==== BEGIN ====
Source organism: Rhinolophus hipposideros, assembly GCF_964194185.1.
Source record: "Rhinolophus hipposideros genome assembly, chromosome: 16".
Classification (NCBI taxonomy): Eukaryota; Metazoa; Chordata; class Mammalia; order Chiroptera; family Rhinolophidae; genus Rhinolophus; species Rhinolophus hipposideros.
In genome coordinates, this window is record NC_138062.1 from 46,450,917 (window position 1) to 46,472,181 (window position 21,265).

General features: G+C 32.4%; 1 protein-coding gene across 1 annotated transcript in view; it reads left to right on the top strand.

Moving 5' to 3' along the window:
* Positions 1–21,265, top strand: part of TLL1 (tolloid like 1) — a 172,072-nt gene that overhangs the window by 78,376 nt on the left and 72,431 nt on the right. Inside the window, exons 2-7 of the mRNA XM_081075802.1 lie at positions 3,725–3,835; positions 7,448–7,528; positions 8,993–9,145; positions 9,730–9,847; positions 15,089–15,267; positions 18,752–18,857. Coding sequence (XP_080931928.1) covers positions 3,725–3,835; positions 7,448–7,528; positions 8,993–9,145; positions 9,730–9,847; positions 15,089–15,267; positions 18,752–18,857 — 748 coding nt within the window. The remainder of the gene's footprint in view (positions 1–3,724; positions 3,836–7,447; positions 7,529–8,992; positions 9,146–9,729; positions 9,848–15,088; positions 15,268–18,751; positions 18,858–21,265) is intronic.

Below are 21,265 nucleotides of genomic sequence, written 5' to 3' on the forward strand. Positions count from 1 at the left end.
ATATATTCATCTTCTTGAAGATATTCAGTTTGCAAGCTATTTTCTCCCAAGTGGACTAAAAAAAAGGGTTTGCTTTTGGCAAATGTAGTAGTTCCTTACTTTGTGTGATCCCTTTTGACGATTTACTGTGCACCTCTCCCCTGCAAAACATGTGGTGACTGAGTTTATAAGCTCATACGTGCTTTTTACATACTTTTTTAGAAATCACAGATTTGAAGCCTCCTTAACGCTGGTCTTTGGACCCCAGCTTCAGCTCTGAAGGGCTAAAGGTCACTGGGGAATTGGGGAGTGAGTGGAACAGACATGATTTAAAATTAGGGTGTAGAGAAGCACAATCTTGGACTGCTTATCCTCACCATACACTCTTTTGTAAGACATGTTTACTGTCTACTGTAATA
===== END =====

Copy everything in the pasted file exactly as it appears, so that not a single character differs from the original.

Source organism: Rhinolophus hipposideros, assembly GCF_964194185.1.
Source record: "Rhinolophus hipposideros genome assembly, chromosome: 16".
Classification (NCBI taxonomy): Eukaryota; Metazoa; Chordata; class Mammalia; order Chiroptera; family Rhinolophidae; genus Rhinolophus; species Rhinolophus hipposideros.
In genome coordinates, this window is record NC_138062.1 from 46,450,917 (window position 1) to 46,472,181 (window position 21,265).

General features: G+C 32.4%; 1 protein-coding gene across 1 annotated transcript in view; it reads left to right on the top strand.

Moving 5' to 3' along the window:
* Positions 1–21,265, top strand: part of TLL1 (tolloid like 1) — a 172,072-nt gene that overhangs the window by 78,376 nt on the left and 72,431 nt on the right. Inside the window, exons 2-7 of the mRNA XM_081075802.1 lie at positions 3,725–3,835; positions 7,448–7,528; positions 8,993–9,145; positions 9,730–9,847; positions 15,089–15,267; positions 18,752–18,857. Coding sequence (XP_080931928.1) covers positions 3,725–3,835; positions 7,448–7,528; positions 8,993–9,145; positions 9,730–9,847; positions 15,089–15,267; positions 18,752–18,857 — 748 coding nt within the window. The remainder of the gene's footprint in view (positions 1–3,724; positions 3,836–7,447; positions 7,529–8,992; positions 9,146–9,729; positions 9,848–15,088; positions 15,268–18,751; positions 18,858–21,265) is intronic.

Below are 21,265 nucleotides of genomic sequence, written 5' to 3' on the forward strand. Positions count from 1 at the left end.
ATATATTCATCTTCTTGAAGATATTCAGTTTGCAAGCTATTTTCTCCCAAGTGGACTAAAAAAAAGGGTTTGCTTTTGGCAAATGTAGTAGTTCCTTACTTTGTGTGATCCCTTTTGACGATTTACTGTGCACCTCTCCCCTGCAAAACATGTGGTGACTGAGTTTATAAGCTCATACGTGCTTTTTACATACTTTTTTAGAAATCACAGATTTGAAGCCTCCTTAACGCTGGTCTTTGGACCCCAGCTTCAGCTCTGAAGGGCTAAAGGTCACTGGGGAATTGGGGAGTGAGTGGAACAGACATGATTTAAAATTAGGGTGTAGAGAAGCACAATCTTGGACTGCTTATCCTCACCATACACTCTTTTGTAAGACATGTTTACTGTCTACTGTAATA